Sure, you know these songs. At least you do if you’re over the age of forty and weren’t raised in an Amish commune. Even if the title doesn’t ring a bell, once you listen to the song, you’ll have one of those “Oh, yeah!” moments.


These are songs so delicious that they melt in your ears, and all of them were written by the legendary Dan Penn. Once again, you may be stumped by the name, but that’s not surprising. Dan Penn is not a name that is well known to most people, even most die-hard music fans, but the songs that he wrote, and those he penned in collaboration with musician pal Spooner Oldham, rank as some of the finest of the rock and soul era. From Muscle Shoals to Memphis, Dan Penn is songwriting royalty.

Both Penn and Oldham are accomplished musicians, but many of their songs were hits by other artists. The Box Tops scored with “Cry Like a Baby,” The Sweet Inspirations had success with “Sweet Inspiration,” Otis Redding recorded “You Left the Water Running”, Aretha Franklin claimed “Do Right Woman, Do Right Man”, and James Carr’s signature song was with “The Dark End of the Street.”


Penn and Oldham are fine proponents of southern soul, but their songs are so well crafted that they can be covered by country, pop, or rock acts, and always sound like they were written especially for that artist. Many diverse examples of the duo’s songwriting craft can be found on the 24-track compilation Sweet Inspiration: The Songs of Dan Penn & Spooner Oldham, released by Ace Records in the UK this past year. This compilation focuses on the duo’s late 1960s output, with artists such as Percy Sledge, Dionne Warwicke, Charlie Rich, Etta James, Solomon Burke, the Box Tops, Tony Joe White, Ronnie Milsap, Patti LaBelle, Irma Thomas, Tommy Roe, and Joe Simon performing a sumptuous bunch of songs. Needless to say, there’s not a dud in the bunch.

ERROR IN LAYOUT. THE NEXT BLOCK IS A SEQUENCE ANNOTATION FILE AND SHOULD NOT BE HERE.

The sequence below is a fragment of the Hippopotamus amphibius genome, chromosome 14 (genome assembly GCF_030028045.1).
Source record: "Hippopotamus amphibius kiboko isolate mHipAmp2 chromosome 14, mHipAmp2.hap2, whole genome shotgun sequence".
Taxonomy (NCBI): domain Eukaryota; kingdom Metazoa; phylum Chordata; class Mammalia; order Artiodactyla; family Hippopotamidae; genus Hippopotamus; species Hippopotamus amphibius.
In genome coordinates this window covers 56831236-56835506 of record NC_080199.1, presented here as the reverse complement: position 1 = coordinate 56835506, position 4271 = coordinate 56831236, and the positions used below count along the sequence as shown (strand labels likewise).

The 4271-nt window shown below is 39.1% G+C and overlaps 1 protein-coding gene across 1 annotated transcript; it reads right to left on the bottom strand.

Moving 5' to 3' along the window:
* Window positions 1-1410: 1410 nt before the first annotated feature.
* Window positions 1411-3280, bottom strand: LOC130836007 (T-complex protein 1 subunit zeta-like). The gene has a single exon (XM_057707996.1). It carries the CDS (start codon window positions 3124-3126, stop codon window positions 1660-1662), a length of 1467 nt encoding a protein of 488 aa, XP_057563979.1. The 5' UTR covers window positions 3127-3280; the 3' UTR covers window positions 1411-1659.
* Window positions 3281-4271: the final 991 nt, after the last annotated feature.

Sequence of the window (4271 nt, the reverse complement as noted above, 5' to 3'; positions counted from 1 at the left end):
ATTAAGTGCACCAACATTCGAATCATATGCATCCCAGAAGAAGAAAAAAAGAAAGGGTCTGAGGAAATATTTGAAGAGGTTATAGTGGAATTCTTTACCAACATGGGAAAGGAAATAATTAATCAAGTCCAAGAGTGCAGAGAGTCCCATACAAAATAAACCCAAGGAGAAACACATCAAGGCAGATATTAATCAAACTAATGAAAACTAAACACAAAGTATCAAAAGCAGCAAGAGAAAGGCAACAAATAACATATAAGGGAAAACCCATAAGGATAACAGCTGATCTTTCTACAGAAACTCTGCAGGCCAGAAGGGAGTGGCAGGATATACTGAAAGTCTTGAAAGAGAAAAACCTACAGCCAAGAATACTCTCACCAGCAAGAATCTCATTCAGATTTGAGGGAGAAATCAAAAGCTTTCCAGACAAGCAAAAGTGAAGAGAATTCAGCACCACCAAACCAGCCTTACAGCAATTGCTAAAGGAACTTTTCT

For a taste of Penn and Oldham performing their own material, pick up Moments From This Theater, a fabulous recording of small-venue shows that they did in the UK back in the late 1990s. Many of their best-loved hits are included on this single disc, along with little known gems such as “Memphis Women and Chicken.” Penn and Oldham have the crowd enthralled with their heartfelt performance, using only piano and guitar. This is a true musical love-fest.

Dan Penn has recorded only a handful of solo albums but they are all excellent, including 1994’s comeback (his first album in over 20 years) Do Right Man. We already knew he was a great songwriter, but Penn shows off his prowess as a very soulful singer in his own right, performing ace versions of “The Dark End of the Street,” “I’m Your Puppet” and many others. This was an excellent, woefully neglected album that is sadly out of print. If you can find a copy, grab it!